I knew they liked their teams but I did not expect the whole town to be painted yellow and black. Not only did the buildings and bridges sport the team colors, but the locals as well. Men in ties on their way to work sported Steelers beenies, woman shuffled to offices in pantsuits and Steelers parkas. It was not only outer wear but inner investment. I overheard a conversation between two 50 something women in an employee break room discussing the importance of diversified play calling to take pressure off of a quarterback. I peeked into the room and despite my best efforts could not find the teleprompter they were reading from.
I walked over the Andy Warhol Bridge, turned right, and kept going till I hit the place where three rivers came together, and a fort once stood. Fort Pitt was a focal point in the French and Indian War and the wilderness edge of colonial America.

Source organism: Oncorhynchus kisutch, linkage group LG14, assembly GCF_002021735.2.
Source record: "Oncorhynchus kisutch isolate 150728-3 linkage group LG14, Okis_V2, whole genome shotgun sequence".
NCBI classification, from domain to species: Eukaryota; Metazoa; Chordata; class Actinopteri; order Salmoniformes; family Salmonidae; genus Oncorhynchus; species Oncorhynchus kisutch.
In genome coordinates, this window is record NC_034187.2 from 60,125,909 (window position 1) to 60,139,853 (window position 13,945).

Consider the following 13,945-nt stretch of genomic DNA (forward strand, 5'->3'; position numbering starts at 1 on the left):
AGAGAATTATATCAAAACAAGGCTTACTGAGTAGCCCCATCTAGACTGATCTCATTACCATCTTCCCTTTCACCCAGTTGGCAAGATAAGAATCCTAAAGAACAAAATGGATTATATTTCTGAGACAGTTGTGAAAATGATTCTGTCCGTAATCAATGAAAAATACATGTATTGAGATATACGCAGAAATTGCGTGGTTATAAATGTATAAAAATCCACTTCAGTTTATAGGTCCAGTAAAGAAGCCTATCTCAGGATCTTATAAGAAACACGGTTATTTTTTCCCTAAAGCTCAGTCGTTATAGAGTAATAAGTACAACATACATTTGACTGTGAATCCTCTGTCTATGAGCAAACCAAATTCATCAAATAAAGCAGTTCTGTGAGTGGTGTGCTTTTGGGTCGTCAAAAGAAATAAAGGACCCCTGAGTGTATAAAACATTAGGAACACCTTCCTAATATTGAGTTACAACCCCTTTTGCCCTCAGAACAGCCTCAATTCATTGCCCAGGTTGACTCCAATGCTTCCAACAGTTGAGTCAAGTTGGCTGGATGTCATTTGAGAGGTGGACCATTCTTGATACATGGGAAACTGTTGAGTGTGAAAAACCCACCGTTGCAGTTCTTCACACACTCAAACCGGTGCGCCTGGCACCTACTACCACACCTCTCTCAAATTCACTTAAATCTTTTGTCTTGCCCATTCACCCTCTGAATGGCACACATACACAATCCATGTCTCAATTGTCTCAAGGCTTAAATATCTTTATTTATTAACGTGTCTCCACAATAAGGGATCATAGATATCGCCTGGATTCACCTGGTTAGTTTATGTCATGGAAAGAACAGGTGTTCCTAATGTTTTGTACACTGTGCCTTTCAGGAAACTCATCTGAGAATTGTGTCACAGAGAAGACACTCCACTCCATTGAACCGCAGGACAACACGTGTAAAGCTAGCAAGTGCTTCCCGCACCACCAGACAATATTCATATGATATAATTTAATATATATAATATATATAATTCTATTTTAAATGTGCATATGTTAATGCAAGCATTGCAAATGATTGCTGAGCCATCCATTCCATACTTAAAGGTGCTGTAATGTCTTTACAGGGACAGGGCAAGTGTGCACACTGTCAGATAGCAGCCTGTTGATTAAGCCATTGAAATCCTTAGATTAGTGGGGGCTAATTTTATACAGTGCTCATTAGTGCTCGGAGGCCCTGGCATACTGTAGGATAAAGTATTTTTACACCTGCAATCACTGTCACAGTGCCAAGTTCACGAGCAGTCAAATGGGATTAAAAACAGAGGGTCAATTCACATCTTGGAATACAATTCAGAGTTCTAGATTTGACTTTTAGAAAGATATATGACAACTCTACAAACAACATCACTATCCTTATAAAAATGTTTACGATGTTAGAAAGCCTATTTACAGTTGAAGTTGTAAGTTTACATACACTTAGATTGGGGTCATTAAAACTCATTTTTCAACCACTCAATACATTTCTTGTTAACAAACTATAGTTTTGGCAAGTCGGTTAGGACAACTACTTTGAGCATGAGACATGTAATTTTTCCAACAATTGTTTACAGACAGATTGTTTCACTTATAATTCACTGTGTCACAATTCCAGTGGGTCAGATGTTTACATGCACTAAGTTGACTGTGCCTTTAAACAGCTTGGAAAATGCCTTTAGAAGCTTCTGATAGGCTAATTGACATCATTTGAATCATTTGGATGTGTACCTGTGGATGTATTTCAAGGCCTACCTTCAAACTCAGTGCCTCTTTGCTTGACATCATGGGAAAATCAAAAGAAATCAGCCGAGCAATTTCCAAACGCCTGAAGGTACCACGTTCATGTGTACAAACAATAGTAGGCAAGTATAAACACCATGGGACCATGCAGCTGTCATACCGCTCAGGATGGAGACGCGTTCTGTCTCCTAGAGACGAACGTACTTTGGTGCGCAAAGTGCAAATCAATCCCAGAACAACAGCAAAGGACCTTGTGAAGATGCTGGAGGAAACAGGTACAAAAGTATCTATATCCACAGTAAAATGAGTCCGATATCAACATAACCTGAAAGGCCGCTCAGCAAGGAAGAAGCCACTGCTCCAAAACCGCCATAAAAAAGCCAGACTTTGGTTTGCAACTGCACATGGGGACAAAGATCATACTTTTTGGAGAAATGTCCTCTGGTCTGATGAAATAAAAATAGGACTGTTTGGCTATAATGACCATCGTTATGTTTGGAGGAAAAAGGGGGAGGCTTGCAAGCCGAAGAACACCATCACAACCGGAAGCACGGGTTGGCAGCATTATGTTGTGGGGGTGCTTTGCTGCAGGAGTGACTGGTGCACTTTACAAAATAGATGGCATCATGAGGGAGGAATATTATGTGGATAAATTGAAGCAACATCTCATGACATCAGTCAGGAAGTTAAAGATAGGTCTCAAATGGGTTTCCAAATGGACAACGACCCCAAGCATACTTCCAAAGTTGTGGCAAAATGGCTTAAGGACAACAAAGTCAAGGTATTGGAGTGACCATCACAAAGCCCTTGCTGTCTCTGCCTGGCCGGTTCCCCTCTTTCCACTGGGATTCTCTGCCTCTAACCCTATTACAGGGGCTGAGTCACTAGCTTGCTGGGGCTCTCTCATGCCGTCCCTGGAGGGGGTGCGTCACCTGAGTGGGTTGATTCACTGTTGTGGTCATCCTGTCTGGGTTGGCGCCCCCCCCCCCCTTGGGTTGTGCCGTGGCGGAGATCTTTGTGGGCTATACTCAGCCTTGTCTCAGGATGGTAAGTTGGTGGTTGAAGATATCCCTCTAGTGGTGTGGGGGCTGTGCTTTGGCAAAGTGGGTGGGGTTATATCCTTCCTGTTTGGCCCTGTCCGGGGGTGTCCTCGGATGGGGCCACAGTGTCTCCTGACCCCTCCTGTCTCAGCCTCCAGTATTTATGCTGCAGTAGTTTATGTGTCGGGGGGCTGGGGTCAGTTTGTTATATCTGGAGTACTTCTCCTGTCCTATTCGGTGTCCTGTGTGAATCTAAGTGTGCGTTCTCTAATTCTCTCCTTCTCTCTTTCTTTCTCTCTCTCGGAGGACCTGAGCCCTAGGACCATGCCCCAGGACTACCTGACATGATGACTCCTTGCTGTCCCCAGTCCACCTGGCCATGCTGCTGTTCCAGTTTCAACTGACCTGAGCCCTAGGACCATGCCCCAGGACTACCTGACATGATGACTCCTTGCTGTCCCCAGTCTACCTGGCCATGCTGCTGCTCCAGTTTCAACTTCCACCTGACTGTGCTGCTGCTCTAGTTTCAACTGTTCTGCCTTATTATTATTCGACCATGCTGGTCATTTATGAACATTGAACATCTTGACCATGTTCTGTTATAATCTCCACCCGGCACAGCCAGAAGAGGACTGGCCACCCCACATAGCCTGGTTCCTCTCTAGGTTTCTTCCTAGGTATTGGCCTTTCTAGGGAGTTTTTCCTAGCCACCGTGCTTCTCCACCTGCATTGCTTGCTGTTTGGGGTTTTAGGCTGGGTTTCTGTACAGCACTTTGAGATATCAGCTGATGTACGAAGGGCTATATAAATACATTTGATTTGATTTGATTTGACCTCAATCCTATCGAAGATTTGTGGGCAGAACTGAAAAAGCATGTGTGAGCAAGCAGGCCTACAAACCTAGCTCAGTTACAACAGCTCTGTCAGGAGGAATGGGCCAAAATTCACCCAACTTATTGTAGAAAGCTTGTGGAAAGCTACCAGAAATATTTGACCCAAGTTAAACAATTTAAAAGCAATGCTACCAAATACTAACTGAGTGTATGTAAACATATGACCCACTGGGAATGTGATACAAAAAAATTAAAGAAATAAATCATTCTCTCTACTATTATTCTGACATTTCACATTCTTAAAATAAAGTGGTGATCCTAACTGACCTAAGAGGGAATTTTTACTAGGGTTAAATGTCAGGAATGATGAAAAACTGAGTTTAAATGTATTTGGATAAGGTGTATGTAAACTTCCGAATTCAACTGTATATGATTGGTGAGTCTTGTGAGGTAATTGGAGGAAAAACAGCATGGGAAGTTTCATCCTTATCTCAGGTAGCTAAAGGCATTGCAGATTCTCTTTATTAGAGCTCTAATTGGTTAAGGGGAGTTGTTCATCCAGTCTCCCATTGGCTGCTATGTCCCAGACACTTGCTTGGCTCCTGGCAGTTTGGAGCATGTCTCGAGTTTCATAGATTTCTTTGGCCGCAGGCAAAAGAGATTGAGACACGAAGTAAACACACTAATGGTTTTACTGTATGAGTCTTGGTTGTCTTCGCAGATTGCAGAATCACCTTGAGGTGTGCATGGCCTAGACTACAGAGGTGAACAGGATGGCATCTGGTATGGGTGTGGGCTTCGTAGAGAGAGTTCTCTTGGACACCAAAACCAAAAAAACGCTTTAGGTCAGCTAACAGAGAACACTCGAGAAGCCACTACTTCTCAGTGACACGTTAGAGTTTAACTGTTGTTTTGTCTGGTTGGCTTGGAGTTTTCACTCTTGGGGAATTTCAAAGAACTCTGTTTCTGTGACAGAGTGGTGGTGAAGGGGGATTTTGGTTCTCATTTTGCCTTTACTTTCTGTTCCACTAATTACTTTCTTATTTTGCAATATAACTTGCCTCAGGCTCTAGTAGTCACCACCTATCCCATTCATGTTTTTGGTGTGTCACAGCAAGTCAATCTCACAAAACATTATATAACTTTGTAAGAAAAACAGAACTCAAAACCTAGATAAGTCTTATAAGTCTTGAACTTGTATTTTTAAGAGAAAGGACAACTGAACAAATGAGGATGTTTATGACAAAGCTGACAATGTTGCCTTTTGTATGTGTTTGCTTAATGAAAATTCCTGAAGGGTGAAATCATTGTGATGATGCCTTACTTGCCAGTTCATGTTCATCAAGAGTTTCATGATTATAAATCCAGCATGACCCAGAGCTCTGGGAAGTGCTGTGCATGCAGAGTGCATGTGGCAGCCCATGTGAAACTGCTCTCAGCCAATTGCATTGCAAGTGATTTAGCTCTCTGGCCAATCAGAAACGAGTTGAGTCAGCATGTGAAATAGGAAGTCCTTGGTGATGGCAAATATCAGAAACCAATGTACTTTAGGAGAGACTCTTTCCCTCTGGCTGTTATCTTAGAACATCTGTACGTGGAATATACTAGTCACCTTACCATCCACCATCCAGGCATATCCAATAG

What I found there was a concrete outline on the ground where the walls once stood, a plaque on the ground, and “closed for renovation” sign on the museum door that looked as if had been undisturbed for months.
I abandoned the old and historic for the Pop and modern.
Not only does the Andy Warhol Museum contain large and repetitive etchings of Elvis, but skinny jeans, round glasses, and a white wig worn by the weird one himself. In addition to the permanent collection the museum was also showing Shepard Fairey’s ” E Pluribus Venom” show, which includes his now iconic Obama Hope poster.